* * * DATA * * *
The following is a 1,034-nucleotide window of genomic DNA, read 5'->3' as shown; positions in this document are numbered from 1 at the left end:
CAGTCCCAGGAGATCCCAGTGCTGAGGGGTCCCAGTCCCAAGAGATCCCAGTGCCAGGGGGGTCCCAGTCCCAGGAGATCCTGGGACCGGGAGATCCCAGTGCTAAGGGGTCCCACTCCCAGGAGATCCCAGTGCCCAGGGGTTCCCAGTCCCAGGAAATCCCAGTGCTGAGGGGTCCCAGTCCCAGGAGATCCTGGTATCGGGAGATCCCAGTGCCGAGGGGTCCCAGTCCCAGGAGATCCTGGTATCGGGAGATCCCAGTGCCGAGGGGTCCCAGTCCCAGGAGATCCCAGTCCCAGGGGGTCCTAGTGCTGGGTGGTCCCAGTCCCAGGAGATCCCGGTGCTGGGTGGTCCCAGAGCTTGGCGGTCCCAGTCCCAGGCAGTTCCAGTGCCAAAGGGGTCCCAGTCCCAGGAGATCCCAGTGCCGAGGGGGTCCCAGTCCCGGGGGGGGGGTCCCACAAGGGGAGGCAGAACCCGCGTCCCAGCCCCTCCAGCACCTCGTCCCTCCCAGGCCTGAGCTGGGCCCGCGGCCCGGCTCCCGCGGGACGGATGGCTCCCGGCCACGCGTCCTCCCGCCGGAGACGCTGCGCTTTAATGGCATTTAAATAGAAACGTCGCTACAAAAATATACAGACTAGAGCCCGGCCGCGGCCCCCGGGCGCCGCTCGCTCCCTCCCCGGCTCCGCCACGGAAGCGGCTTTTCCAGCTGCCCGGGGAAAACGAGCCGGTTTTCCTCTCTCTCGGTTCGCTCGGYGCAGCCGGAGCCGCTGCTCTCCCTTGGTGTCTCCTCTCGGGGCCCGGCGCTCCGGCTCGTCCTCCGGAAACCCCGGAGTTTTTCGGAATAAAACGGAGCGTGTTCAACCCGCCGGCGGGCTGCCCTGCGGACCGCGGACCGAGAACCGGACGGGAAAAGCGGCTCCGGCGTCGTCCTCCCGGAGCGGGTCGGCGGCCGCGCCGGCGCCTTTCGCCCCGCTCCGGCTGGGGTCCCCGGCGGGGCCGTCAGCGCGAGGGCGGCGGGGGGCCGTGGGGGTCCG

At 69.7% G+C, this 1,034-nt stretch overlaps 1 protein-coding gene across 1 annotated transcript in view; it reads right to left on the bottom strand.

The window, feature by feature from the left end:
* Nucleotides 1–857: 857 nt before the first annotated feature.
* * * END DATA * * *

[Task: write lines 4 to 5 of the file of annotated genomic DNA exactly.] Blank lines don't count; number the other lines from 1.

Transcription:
The window, feature by feature from the left end:
* Nucleotides 1–857: 857 nt before the first annotated feature.